The 2004 Prix Goncourt winner is a lachrymose Old World melodrama tracking several generations of an outlaw Italian family entrenched in a bygone Southern village.
The novel opens like a spaghetti Western, as the notorious bandit Luciano Mascalzone, released after 15 years in prison, returns to the dusty village of Montepuccio on the back of a donkey in full midday heat. No one sees him ride in and stop at the home of the woman he has pined for all these years, and he beds her right there, while the village sleeps. Although he is stoned for his audacity (in fact, the woman is the younger sister of his deceased beloved), the product of this unlawful union is Rocco Scorta Mascalzone, farmed out as a boy to a fisherman’s family and, in turn, sharpened into a brigand who terrorizes the town. From him and his wife, the Mute, three children are born: Domenico, Giuseppe and Carmela. When Rocco dies, his ill-won booty is dumped on the local church, and demands are made for a splendid burial. The impoverished children are cast out on a ship to New York in order to seek their fortune. At the gateway of heaven—that is, Ellis Island—Carmela is rejected because of an eye ailment, and they turn back in solidarity. Eventually, they open a tobacco shop in their hometown and make good, growing prosperous and multiplying—the Scorta curse becomes a mark of pride. It’s hard to blame this corny novel on the translation—there are plenty of vague platitudinous descriptions of Italy that read like a travelogue, with abundant family feasts and exhortations of loyalty and revenge by characters who seem embarrassingly stereotypical. Wisely, Gaudé (The Death of an Ancient King, 2004) retreats from entry into New York and avoids treating that American city with the same mama-mia formula.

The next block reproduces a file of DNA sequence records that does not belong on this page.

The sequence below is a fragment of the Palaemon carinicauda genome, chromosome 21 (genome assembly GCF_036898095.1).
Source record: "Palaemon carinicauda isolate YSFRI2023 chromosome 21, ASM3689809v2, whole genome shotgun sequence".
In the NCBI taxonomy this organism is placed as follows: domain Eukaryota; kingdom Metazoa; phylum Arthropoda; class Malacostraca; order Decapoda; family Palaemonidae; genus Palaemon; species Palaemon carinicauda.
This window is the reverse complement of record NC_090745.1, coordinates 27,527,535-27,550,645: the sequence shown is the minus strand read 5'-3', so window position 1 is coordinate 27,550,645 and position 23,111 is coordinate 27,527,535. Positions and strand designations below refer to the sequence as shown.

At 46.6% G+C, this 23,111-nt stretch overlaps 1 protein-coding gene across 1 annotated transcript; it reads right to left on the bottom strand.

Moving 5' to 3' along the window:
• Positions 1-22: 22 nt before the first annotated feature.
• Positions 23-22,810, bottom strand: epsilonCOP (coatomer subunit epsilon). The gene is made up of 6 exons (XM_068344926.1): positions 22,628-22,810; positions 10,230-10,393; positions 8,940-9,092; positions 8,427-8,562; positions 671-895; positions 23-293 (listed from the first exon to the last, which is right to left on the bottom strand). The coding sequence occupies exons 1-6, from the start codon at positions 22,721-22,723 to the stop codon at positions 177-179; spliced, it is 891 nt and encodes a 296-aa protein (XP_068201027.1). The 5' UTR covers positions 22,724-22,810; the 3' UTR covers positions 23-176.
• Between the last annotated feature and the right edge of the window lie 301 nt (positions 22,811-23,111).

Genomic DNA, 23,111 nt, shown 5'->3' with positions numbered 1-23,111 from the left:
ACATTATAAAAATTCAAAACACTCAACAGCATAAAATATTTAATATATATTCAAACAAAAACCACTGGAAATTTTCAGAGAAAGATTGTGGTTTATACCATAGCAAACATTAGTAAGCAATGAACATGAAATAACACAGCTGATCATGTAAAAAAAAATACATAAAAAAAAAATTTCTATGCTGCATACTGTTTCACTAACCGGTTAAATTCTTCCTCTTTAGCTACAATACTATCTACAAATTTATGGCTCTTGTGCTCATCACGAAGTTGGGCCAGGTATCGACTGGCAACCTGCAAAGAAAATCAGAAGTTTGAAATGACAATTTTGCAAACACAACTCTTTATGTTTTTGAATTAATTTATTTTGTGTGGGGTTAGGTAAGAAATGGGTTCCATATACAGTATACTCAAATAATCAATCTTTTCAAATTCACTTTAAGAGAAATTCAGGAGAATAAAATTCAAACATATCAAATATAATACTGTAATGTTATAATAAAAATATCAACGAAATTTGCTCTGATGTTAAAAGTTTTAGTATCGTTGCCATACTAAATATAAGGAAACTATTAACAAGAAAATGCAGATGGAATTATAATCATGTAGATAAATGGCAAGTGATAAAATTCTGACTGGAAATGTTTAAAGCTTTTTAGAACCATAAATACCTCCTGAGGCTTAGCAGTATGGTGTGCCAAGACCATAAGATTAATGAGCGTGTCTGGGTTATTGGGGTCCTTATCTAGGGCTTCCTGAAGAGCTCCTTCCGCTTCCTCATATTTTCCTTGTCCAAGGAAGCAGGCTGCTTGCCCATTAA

A fable for dummies.